Radio Milwaukie’s website uses a tile layout that has become synonymous with flat design. 2D image tiles become jumping-off points for different features, and all elements on the page lay flatly against one another without any dimension.
The flattest of flat designs, though, can cause some usability issues. The Nielsen Norman Group, a leading voice in usability research, has done research that shows that users sometimes struggle to navigate interfaces that use purely flat design. One issue they’ve observed is that users sometimes can’t tell which elements on the screen are interactive (i.e. clickable). This leads to a minesweeping approach in which users hover the mouse all over the screen, looking for when the cursor changes into a hand. So if efficiency is your metric, you probably need a combination of flat and skeuomorphic design.
Act 4: Flat 2.0
People have more recently found their way back to a middle ground: a largely flat design with some real-world traits to assist users when needed. NNGroup recommends that if you do use a flat design approach, it’s a good idea to include some minimal realistic elements. For instance, shadows can help users figure out when one element is “in front of” another and suggest interactivity. Skeuomorphs also have a significant role in this Flat 2.0 landscape, but it’s a more understated role than in the past. Designers need to be smart and strategic about how they use skeuomorphs.
Google’s Material Design is an excellent example of this largely-flat-with-subtle-visual-cues approach. Subtle shadows illustrate how “shapes can direct attention to important elements and show how surfaces relate to one another.”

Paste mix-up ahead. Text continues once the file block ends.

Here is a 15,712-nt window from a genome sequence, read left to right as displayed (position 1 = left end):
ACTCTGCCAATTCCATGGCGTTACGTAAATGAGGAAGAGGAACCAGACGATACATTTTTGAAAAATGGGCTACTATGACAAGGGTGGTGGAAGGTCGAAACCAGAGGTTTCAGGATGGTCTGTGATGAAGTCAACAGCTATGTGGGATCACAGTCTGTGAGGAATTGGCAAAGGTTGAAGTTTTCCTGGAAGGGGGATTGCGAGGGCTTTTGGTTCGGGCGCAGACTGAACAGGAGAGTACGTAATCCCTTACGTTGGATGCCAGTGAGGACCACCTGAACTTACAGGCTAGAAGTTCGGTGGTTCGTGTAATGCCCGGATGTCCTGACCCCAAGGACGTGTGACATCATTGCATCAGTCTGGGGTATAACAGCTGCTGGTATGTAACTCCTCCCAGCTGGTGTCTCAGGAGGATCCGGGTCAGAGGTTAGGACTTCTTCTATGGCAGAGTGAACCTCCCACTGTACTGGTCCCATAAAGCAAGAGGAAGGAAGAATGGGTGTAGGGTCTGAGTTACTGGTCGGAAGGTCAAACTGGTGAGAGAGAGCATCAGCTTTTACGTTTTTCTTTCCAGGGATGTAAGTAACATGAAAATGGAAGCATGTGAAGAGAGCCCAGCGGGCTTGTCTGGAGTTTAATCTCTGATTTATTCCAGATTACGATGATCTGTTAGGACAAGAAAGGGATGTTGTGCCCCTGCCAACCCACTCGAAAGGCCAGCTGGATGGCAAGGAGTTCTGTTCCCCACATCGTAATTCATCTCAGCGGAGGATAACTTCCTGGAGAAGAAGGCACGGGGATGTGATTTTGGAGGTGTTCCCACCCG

3. Skeuomorphism Best Practices: The Rules of the Skeuomorphic Road
So when and how should you use skeuomorphic design elements to achieve maximum effect? Here are some guidelines.
- Don’t overuse skeuomorphs. Too many objects can clutter and complicate an interface. Overemphasis on realism can also create usability issues, as in that Apple bookshelf example. So pick your spots wisely.
- Serve a function. From a UX perspective, every skeuomorphic object needs to support smoother user interaction. NNGroup even distinguishes skeuomorphism that “supports a metaphor to help users understand an interface” from purely aesthetic realism.
- Don’t complicate known interactions. Skeuomorphs should make complex interactions simpler, not vice versa! If you’re designing a common function, leave skeuomorphs out of it. Reserve them for new or confusing interactions users might not know.
Felt lets you digitally send a real letter to a friend. Making you tap the address part of an envelope image to add an iPhone contact is a cute way to extend the metaphor, but it causes a potential usability issue by complicating an otherwise commonplace task.
- Use magic. The digital world isn’t constrained by real world limitations, so make your digital objects better than the real objects they represent. This video shows how you can make a skeuomorphic watch better than a real one by making sure the minute hand never comes in front of an important label. Just design away the problem; it might even be cathartic!
The digital watch interface on the left faithfully recreates a real watch, including the unfortunate case in which the watch hand blocks the date. The watch on the right eliminates this problem with digital magic.
Skeuomorphism In Design: Wrap-Up
Users have come a long way from needing skeuomorphs to form elaborate metaphors for every action they can take in a digital environment. The flatter approach to design has brought great improvements, but skeuomorphic design can still be a super valuable tool to help users understand key interactions. Using it wisely will definitely boost your design game and improve the usability of your product.